Don't it always seem to go that you don't know what you've got til it's gone? White Christians have a complex relationship with their pastors. While they love their pastor, they have (ideally) a full hour every week to observe and analyze every move he makes. All this combined with the white Christian like of gossip lead to a very interesting give-and-take.
This complicated relationship is only brought into clearer focus when the pastor is away. While the guest pastor occupies the pulpit, white Christians can observe this non-indigenous species that has wandered into their ecosystem.
Their regular pastor has a unique set of pastoral idiosyncrasies, familiar gestures and phrases, and verbal crutches that go completely unnoticed until a guest pastor comes to town. Suddenly, the congregation yearns for the previously intolerable "ums, "ahhs," and "you knows." In fact, there's a good percentage of the white Christian congregation that will use the guest pastor week as an opportunity to skip church. "After all," reasons the well-rested sleeping in white Christian, "If the pastor's taking a week away from church, then so can I."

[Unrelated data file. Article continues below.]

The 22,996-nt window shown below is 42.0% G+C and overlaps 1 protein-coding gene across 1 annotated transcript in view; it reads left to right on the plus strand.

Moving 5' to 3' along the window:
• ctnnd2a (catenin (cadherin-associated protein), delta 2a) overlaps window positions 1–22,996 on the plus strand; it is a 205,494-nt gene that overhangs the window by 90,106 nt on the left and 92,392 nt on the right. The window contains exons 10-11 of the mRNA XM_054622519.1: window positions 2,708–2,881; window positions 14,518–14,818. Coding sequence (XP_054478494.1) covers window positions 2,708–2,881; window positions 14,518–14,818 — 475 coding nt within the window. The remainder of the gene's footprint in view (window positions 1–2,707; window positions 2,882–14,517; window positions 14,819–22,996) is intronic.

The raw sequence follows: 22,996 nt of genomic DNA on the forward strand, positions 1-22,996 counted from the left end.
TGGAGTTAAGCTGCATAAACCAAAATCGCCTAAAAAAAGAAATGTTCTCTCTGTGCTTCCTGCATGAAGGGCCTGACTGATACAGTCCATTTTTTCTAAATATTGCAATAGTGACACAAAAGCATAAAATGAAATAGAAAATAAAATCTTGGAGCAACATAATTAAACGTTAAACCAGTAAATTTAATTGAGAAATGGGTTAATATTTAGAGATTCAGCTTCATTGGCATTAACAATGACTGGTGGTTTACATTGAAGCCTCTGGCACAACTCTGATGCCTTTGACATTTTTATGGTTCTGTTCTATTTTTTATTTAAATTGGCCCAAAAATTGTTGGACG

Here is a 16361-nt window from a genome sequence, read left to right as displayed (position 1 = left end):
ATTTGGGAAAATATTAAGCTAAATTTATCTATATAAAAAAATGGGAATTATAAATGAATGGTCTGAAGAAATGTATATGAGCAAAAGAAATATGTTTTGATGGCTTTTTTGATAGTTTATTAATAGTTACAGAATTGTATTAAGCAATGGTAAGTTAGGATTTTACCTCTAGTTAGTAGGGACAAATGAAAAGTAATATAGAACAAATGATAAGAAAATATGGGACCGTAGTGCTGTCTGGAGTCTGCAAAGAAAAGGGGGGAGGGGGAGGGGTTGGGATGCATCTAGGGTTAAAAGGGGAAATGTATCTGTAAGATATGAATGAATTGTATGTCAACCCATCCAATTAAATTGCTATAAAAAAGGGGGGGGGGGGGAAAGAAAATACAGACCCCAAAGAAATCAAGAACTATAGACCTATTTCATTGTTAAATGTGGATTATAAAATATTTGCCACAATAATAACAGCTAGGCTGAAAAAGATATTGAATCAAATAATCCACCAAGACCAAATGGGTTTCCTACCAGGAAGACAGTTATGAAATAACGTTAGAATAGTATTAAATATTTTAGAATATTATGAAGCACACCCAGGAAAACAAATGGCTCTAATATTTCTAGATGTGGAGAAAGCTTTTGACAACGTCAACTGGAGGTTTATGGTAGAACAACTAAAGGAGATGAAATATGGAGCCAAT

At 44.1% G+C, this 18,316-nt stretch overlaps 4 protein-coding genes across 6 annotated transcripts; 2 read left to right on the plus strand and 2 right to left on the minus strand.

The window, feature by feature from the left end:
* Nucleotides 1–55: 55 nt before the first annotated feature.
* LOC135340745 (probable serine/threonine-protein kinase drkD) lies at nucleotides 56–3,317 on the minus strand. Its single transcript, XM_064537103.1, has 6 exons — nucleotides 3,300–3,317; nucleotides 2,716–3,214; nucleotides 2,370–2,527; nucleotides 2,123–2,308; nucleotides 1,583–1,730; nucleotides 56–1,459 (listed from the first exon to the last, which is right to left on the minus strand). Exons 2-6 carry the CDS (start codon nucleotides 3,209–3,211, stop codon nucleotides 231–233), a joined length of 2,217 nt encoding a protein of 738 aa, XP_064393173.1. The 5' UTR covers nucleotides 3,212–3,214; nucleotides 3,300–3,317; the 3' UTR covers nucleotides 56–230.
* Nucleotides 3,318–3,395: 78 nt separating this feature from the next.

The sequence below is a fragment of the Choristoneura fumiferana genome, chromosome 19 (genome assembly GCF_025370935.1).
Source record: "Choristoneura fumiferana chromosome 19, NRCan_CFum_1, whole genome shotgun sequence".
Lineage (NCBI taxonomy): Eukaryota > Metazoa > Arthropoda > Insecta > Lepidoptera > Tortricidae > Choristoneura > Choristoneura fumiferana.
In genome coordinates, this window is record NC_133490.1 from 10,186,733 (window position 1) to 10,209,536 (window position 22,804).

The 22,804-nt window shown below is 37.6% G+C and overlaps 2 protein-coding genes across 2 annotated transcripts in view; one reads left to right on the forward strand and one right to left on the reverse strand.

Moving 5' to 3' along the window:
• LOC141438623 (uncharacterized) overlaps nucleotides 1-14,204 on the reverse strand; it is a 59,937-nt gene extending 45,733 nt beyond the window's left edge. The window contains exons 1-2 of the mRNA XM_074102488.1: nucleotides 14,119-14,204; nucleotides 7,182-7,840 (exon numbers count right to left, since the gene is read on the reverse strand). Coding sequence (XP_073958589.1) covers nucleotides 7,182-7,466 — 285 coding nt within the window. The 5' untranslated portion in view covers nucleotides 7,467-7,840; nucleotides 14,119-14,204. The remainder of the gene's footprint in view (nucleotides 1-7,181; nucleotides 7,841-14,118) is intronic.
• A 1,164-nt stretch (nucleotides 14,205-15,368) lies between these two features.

Actually, come to think of it, white Christians don't really like guest pastors, but they DO enjoy how much guest pastors make them appreciate their current pastor.